Journalists must not name or harass a landlord who owns the property where freed radical cleric Abu Qatada is staying, a High Court judge said today.
Mr Justice Tugendhat heard that the landlord was the subject of “intense and very intrusive media scrutiny” and wanted to be left alone.
The landlord had not realised that Qatada would move into the property and found himself at the centre of media attention through no fault of his own, a lawyer told the judge.
Qatada was freed on bail on 13 February after being held for six-and-a-half years while fighting deportation.
High Court judge Mrs Justice Dobbs made an order preventing publication of the landlord’s name on February 15, after a lawyer made an application by telephone.
Mr Justice Tugendhat ruled today that the order should continue after being given evidence at a High Court hearing in London.
He said he intended to issue an amended order – and give reasons for banning publication of the landlord’s name – in the near future.
Mrs Justice Dobbs’ order prohibits the publication of the landlord’s name or image and prohibits journalists from “harassing (or) pestering” him.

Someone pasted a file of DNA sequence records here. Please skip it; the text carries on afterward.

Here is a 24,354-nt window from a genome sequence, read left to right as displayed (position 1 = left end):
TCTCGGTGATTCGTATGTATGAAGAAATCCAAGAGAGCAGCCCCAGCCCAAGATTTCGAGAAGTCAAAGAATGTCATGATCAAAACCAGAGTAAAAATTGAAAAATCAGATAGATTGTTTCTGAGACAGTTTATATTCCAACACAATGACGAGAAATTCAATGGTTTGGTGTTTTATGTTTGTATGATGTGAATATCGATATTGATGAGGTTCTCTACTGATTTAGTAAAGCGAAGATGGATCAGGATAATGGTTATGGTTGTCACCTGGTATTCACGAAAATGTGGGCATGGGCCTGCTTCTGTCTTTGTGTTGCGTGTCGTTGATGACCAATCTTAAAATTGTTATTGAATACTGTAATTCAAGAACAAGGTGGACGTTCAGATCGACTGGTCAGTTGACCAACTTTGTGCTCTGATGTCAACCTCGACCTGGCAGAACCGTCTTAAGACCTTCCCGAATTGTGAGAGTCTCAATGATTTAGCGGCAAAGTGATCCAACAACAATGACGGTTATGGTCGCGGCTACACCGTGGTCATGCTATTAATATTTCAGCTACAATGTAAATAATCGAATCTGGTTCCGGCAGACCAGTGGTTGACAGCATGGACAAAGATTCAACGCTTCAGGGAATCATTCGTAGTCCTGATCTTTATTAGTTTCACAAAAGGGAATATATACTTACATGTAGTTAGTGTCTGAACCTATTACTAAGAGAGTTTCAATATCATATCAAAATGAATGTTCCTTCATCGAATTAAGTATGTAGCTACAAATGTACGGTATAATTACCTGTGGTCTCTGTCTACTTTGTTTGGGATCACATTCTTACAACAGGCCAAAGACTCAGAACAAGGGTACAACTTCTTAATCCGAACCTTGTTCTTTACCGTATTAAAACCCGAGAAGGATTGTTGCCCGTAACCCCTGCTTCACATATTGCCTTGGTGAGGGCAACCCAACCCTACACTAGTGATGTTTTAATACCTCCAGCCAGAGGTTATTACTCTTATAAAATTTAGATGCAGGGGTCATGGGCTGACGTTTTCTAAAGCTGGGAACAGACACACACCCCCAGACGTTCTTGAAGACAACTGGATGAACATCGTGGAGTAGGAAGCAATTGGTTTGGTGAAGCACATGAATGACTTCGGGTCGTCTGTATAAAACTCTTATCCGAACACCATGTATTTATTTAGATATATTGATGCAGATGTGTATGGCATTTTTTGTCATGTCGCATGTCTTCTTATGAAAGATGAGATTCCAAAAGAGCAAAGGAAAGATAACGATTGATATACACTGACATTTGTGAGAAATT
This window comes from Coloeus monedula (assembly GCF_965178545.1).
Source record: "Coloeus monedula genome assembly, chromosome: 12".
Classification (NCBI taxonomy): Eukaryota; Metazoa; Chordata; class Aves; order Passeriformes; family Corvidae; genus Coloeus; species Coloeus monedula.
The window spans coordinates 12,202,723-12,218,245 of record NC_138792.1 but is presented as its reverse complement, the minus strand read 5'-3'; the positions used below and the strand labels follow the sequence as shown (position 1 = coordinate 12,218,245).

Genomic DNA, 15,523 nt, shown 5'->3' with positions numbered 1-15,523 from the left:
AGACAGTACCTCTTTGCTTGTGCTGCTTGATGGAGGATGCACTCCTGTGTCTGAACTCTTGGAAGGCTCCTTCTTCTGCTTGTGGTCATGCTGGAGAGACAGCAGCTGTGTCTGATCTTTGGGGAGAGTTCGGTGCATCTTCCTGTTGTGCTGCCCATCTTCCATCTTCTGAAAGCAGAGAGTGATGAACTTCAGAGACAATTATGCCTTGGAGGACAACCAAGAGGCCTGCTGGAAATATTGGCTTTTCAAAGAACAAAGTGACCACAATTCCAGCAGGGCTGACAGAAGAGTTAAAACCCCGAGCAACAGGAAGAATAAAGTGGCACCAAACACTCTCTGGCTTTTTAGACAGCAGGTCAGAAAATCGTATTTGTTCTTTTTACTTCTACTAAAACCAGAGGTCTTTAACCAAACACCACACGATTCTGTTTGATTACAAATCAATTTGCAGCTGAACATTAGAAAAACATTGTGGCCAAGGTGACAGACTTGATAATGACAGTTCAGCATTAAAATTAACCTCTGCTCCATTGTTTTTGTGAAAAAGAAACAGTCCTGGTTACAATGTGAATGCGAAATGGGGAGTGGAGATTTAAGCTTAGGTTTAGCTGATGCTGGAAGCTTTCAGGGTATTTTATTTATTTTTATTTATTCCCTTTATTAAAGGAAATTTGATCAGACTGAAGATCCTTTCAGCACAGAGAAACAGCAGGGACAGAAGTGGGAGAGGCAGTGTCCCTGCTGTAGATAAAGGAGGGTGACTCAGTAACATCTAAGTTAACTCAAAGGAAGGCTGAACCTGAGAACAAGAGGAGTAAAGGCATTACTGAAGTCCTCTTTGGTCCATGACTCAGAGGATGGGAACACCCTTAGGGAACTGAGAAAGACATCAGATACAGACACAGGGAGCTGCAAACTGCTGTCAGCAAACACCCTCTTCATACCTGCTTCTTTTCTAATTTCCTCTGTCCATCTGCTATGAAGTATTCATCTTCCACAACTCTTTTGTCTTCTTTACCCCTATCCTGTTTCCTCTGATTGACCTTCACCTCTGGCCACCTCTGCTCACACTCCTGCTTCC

Leonie Hirst, for the landlord, today asked Mr Justice Tugendhat to continue the prohibitions, saying: “My client’s concern is primarily to be left alone. He wants journalists to stop pursuing him and his family at his home. Through no fault … of his own he is now the subject of intense and very intrusive media scrutiny.”
Defendants at today’s hearing were listed as “media respondents”, but none appeared in court and none was legally represented.
Mr Justice Tugendhat said he would issue a new order soon and said Mrs Justice Dobbs’ order remained in force.
Qatada, 51, won an appeal against deportation from the UK to Jordan in the European Court of Human Rights (ECHR) in January.
He was released from prison on conditional bail after judges in Strasbourg ruled he could not be deported without assurances from Jordan that evidence gained through torture would not be used against him.
Qatada, a father-of-five, claimed asylum when he arrived in Britain in September 1993, on a forged passport, and was convicted in his absence in Jordan of being involved in two terrorist conspiracies in 1999.
He was detained in 2002, when an immigration court described him as a “truly dangerous individual”, and has issued a series of fatwas, or religious rulings, in support of the killing of of those who do not believe in Islam.
A number of his videos was also found in the Hamburg flat of Mohammed Atta, one of the ringleaders of the 9/11 hijackers.